When the sale of land commenced in the Oakwood District, lot boundaries were partially defined by existing roads. These early rights of way included Robinson's street plan extended, where necessary, into the adjoining Peterson tract, and the older and economically strategic road (variously known as Bridge Street or Horseford Bridge Road) leading to the Horseford toll bridge on the Catawba River. This route was one of the principal arteries by which farmers from outlying areas to the north shuttled their products to Hickory, and it passed through the western portion of the district on what is now 6th Street, NW. Peterson's land transactions referred to this road as well as three others: Ivey Street, Rowe and Fry Mill Road, and Peterson Street. Peterson Street was an early name for what would eventually become 3rd Avenue. The Rowe and Fry Mill Road is noted in an 1881 deed to Michael L. Cline.[8] It apparently led to a saw, flour, and corn mill located on Horseford Creek,[9] and the road is at present a portion of 4th Avenue, NW. Ivey Street is the present 5th Street, NW. The precise point in time when it was constructed has not been determined, but reference was made to it in deeds as early as 1889.[10] At that time it appeared to have extended from the railroad tracks north to the Clement Geitner property — an area lying to the north of present day 4th Avenue (which was not there). Present 4th Street, NW was laid out in Robinson's plat and had been extended into the Peterson lands at least by 1884.[11] Its extent is not clear, but an 1886 map suggests, by its exclusion, that it was not an important road beyond the city limits.[12] Fourth Avenue, known as Cemetery Street, was not clearly defined in Robinson's plat, but by 1889 it had been built. The extension of 2nd Avenue and 6th Street south of 3rd Avenue would not take place until the 1920s.

One can only speculate as to whether any portion of the Peterson and Huggins tract had been surveyed and platted in a manner similar to Robinson's. The earliest land sales seem to have been surveyed according to the size of any particular parcel which one might wish to purchase[13] Land sales dating from the 1870s and early 1880s clearly indicate this, but also reveal that the large parcels were purchased along the edges of the present Oakwood Historic District. Whether the block bordered by 3rd Avenue, 5th Street, and 6th Street had been platted is also unknown, although by 1890 standard size, albeit very large, lots were being sold.[14]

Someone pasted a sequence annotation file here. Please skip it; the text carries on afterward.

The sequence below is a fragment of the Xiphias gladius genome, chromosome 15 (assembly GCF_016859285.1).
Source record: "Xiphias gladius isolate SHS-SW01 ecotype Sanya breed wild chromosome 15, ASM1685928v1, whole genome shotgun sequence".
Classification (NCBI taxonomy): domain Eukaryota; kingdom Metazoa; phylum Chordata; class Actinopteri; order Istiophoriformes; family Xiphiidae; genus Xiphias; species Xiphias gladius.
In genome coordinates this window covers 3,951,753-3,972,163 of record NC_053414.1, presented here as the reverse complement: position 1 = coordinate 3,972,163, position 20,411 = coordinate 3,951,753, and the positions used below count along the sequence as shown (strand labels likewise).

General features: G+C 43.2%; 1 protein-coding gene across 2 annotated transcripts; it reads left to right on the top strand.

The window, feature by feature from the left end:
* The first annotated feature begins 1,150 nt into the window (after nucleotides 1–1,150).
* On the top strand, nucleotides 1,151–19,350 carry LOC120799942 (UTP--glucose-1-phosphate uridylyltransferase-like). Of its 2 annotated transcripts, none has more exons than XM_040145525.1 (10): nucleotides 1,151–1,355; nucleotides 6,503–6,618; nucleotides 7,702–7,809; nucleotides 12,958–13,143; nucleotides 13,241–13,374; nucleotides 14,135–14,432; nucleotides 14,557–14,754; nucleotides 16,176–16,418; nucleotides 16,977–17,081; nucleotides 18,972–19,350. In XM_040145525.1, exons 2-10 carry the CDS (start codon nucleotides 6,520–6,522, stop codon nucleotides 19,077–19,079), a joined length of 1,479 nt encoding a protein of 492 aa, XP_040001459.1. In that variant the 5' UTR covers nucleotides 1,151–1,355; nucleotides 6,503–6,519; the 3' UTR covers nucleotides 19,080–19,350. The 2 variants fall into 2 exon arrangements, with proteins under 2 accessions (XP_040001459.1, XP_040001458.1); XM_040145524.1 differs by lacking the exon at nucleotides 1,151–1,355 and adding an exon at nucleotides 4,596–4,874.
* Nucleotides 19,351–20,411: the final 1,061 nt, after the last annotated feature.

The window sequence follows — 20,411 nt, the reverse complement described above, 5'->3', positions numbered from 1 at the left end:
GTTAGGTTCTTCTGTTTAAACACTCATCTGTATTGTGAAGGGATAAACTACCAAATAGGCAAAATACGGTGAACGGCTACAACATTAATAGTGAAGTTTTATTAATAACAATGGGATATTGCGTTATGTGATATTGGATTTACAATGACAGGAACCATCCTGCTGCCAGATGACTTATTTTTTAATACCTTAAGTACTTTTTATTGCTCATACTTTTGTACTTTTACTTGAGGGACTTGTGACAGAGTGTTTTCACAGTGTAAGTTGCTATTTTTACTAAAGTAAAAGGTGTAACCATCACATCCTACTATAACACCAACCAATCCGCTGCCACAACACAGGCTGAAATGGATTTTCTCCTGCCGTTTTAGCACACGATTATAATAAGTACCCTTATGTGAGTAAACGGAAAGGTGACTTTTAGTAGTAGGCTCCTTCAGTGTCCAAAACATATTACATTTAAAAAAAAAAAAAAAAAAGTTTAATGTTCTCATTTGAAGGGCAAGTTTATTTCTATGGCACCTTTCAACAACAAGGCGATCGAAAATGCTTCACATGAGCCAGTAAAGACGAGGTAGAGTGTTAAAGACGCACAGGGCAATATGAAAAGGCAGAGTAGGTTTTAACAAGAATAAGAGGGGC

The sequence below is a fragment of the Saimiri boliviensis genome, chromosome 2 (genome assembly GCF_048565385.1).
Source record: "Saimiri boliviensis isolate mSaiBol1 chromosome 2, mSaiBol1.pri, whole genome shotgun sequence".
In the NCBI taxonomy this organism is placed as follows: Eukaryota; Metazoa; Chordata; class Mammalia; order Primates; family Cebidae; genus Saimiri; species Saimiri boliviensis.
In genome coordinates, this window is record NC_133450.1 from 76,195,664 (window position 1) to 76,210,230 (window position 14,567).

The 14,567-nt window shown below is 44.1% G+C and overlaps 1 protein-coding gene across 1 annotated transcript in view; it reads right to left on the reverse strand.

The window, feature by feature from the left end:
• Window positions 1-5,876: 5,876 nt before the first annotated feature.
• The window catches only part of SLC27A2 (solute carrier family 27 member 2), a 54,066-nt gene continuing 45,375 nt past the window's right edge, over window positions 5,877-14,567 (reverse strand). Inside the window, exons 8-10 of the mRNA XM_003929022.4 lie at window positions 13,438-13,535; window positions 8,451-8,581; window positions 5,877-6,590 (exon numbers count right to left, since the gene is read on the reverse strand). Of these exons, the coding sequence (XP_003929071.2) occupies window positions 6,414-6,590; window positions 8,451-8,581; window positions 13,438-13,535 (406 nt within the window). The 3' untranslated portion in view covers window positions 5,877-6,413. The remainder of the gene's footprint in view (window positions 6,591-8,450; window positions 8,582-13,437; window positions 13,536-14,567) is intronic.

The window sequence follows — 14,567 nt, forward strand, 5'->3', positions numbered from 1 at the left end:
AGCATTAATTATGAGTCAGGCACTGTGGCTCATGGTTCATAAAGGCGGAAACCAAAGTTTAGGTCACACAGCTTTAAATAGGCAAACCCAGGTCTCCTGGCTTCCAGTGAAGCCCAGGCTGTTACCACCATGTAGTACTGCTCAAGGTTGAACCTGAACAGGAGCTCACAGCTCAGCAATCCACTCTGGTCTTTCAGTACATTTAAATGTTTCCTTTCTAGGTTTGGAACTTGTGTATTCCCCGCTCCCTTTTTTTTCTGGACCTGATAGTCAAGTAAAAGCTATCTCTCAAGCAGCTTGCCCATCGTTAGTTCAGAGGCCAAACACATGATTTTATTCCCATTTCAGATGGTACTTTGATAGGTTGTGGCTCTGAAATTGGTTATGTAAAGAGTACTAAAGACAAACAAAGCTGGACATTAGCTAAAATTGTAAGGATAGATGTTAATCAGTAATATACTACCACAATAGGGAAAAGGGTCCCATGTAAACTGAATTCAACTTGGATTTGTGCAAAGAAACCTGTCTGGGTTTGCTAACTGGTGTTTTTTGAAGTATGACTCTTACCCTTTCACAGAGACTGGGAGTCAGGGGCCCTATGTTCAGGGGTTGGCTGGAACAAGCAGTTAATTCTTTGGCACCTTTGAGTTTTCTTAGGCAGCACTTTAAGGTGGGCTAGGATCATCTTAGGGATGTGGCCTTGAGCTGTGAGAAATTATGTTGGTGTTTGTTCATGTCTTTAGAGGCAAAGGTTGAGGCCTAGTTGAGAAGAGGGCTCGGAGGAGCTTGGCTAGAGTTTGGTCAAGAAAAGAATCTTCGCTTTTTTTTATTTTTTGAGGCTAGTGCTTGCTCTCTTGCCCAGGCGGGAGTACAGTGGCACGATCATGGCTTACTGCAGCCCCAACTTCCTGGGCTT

1882-1901

The initial period of development in the Oakwood District lasted from 1882 to 1901. In this period a number of people purchased relatively large lots on which both modest frame and large brick and frame houses were built. Initial ownership of large lots would also shape, in some respects, the direction of development in the district. A majority of these early residents were merchants and businessmen in the small town of Hickory. They also represented the first wave of residents who sought home sites in outlying areas after Hickory became a city, a trend which would gain momentum after 1900.

The oldest extant structure erected in the Oakwood Historic District was built on the west side of 6th Street in 1882 for Michael L. Cline. Cline had come to Hickory from Newton sometime after the Civil War but prior to 1873. In Hickory he established a mercantile store on Main Street, and in 1877 and 1880 was elected mayor. Cline initially located on the south side of the railroad tracks but he moved to 355 Sixth Street, NW in 1882 where he had purchased a large tract of land.[15] Branson's Directory for 1884 lists M.L. Cline as a farmer.[16] Whether his new house was in fact, the seat of a farm is unclear and relatively unimportant. Double occupations were common at the time among wealthier citizens living in or near emerging cities.